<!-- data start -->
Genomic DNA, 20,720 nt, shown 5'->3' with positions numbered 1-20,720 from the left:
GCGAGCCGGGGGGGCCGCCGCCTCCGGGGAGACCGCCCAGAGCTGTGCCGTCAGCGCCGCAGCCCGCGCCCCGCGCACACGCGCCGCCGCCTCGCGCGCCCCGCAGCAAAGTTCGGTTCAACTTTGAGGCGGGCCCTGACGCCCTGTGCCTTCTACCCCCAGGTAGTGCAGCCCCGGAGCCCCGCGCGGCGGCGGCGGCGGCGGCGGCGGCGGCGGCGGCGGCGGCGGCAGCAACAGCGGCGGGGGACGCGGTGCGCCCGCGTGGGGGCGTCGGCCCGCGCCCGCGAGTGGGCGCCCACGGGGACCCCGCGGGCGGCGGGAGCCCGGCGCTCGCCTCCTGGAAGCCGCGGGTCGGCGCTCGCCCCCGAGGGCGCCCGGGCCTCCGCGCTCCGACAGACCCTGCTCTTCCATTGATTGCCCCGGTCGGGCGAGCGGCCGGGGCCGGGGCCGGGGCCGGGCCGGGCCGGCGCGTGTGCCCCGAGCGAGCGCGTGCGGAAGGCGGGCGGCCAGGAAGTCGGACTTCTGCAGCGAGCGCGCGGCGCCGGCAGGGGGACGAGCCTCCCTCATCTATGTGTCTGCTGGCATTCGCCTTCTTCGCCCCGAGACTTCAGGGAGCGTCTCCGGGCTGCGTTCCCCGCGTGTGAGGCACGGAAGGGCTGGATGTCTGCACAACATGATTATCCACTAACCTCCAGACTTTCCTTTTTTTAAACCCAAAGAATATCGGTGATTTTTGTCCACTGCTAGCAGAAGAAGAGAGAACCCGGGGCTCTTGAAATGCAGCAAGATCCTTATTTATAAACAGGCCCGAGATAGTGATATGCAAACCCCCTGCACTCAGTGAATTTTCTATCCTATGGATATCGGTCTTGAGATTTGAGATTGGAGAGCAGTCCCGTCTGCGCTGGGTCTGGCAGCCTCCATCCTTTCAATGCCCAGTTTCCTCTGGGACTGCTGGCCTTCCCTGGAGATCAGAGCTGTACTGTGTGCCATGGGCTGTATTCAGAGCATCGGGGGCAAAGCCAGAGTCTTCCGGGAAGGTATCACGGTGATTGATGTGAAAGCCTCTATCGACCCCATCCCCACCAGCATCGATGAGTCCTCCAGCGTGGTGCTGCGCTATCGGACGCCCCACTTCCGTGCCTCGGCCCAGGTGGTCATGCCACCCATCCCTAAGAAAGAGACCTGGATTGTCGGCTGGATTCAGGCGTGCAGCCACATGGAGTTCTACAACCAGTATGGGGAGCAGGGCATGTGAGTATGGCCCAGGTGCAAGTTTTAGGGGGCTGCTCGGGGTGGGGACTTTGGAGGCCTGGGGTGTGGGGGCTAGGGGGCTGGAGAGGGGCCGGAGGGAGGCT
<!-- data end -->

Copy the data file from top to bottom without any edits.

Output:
Genomic DNA, 20,720 nt, shown 5'->3' with positions numbered 1-20,720 from the left:
GCGAGCCGGGGGGGCCGCCGCCTCCGGGGAGACCGCCCAGAGCTGTGCCGTCAGCGCCGCAGCCCGCGCCCCGCGCACACGCGCCGCCGCCTCGCGCGCCCCGCAGCAAAGTTCGGTTCAACTTTGAGGCGGGCCCTGACGCCCTGTGCCTTCTACCCCCAGGTAGTGCAGCCCCGGAGCCCCGCGCGGCGGCGGCGGCGGCGGCGGCGGCGGCGGCGGCGGCGGCGGCAGCAACAGCGGCGGGGGACGCGGTGCGCCCGCGTGGGGGCGTCGGCCCGCGCCCGCGAGTGGGCGCCCACGGGGACCCCGCGGGCGGCGGGAGCCCGGCGCTCGCCTCCTGGAAGCCGCGGGTCGGCGCTCGCCCCCGAGGGCGCCCGGGCCTCCGCGCTCCGACAGACCCTGCTCTTCCATTGATTGCCCCGGTCGGGCGAGCGGCCGGGGCCGGGGCCGGGGCCGGGCCGGGCCGGCGCGTGTGCCCCGAGCGAGCGCGTGCGGAAGGCGGGCGGCCAGGAAGTCGGACTTCTGCAGCGAGCGCGCGGCGCCGGCAGGGGGACGAGCCTCCCTCATCTATGTGTCTGCTGGCATTCGCCTTCTTCGCCCCGAGACTTCAGGGAGCGTCTCCGGGCTGCGTTCCCCGCGTGTGAGGCACGGAAGGGCTGGATGTCTGCACAACATGATTATCCACTAACCTCCAGACTTTCCTTTTTTTAAACCCAAAGAATATCGGTGATTTTTGTCCACTGCTAGCAGAAGAAGAGAGAACCCGGGGCTCTTGAAATGCAGCAAGATCCTTATTTATAAACAGGCCCGAGATAGTGATATGCAAACCCCCTGCACTCAGTGAATTTTCTATCCTATGGATATCGGTCTTGAGATTTGAGATTGGAGAGCAGTCCCGTCTGCGCTGGGTCTGGCAGCCTCCATCCTTTCAATGCCCAGTTTCCTCTGGGACTGCTGGCCTTCCCTGGAGATCAGAGCTGTACTGTGTGCCATGGGCTGTATTCAGAGCATCGGGGGCAAAGCCAGAGTCTTCCGGGAAGGTATCACGGTGATTGATGTGAAAGCCTCTATCGACCCCATCCCCACCAGCATCGATGAGTCCTCCAGCGTGGTGCTGCGCTATCGGACGCCCCACTTCCGTGCCTCGGCCCAGGTGGTCATGCCACCCATCCCTAAGAAAGAGACCTGGATTGTCGGCTGGATTCAGGCGTGCAGCCACATGGAGTTCTACAACCAGTATGGGGAGCAGGGCATGTGAGTATGGCCCAGGTGCAAGTTTTAGGGGGCTGCTCGGGGTGGGGACTTTGGAGGCCTGGGGTGTGGGGGCTAGGGGGCTGGAGAGGGGCCGGAGGGAGGCT